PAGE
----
Fleeing Iraqis Relieved That Cheney Has No Regrets about War

FOOD FOR THOUGHT, 21 Jul 2014

Andy Borowitz – The New Yorker

boro-cheney-regrets iraq

Just days after former Vice-President Dick Cheney said that he had no regrets about the invasion of Iraq, people fleeing their homes across that war-torn nation expressed tremendous relief that he was at peace with his decision.

As news spread that Cheney would not change a thing about the 2003 invasion, Iraqis driven out of their villages and towns by marauding terrorists called the former Vice-President’s words well-timed and soothing.

Sabah al-Alousi, who fled Mosul when ISIS militants overran it last month, said that Cheney’s confident pronouncement about the invasion of Iraq “is the first good news I’ve heard in a long time.”

“As I’ve fled from town to town, looking for a place where I might not be suddenly slain for no reason, the one thought that kept nagging me was, ‘How does Dick Cheney feel about all of this?’” he said. “I can’t tell you what a relief it is to know he isn’t losing any sleep.”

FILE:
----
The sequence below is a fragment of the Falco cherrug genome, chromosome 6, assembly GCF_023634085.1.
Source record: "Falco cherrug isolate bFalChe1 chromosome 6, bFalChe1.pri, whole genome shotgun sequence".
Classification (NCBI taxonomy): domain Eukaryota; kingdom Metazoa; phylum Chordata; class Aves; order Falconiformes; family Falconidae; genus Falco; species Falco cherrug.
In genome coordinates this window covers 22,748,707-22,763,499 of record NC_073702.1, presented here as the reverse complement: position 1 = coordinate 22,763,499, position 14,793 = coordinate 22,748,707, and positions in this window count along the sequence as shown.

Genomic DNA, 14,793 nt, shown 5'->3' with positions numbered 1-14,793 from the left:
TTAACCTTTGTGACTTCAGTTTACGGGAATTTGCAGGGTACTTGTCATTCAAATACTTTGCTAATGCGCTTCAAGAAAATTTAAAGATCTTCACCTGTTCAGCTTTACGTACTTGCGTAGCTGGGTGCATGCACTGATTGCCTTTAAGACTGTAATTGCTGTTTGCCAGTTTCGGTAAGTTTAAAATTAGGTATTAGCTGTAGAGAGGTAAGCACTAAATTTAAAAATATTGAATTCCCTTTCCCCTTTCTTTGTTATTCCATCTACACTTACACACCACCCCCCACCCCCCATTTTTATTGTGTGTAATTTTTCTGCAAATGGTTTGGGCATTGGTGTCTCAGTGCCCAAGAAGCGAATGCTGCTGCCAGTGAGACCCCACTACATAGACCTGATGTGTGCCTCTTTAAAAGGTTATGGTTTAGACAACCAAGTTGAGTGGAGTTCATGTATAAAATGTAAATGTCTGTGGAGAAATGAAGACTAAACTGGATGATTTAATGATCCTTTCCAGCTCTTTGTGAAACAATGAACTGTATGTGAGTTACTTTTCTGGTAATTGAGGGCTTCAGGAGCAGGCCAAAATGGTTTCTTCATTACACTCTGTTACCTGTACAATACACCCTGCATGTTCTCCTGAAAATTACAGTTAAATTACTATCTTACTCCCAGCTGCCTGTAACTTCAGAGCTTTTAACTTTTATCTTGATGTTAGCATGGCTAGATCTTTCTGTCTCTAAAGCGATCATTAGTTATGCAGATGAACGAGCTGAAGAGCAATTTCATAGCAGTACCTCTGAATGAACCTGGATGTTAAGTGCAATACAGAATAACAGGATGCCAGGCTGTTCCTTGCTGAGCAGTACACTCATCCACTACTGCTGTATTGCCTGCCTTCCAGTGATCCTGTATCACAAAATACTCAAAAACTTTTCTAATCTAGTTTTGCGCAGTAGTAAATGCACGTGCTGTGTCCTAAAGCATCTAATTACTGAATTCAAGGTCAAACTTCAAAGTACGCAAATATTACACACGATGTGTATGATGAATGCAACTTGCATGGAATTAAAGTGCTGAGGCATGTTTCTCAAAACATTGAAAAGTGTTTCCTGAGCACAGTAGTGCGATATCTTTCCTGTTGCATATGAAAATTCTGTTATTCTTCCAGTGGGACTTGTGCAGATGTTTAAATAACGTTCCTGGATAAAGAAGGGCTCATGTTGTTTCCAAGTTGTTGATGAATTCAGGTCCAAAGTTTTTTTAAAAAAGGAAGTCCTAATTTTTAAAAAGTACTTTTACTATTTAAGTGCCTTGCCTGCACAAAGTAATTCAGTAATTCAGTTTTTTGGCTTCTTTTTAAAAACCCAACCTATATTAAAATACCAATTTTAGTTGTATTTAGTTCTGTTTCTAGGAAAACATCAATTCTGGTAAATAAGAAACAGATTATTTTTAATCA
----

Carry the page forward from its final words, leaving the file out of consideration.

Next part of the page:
The Iraqi man said that he had been concerned that Cheney might harbor regrets about Iraq, such as the trillions of dollars spent, thousands of lives lost, W.M.D.s not found, and international disgrace of Abu Ghraib, but thanks to the former Vice-President’s recent statements, “I now see that I was worried about nothing.”

“Iraq is a scary place right now,” al-Alousi said. “The country could be broken into pieces, or become a part of an Islamic caliphate, or be the scene of unspeakable sectarian violence for years to come. But somehow, knowing that Dick Cheney would do it all over again if he could makes everything a little better.”

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Andy Borowitz is a New York Times best-selling author and a comedian who has written for The New Yorker since 1998. In 2001, he created the Borowitz Report, a satirical news column that has millions of readers around the world, for which he won the first-ever National Press Club award for humor. The Borowitz Report was acquired by The New Yorker in 2012.

Go to Original – newyorker.com

 

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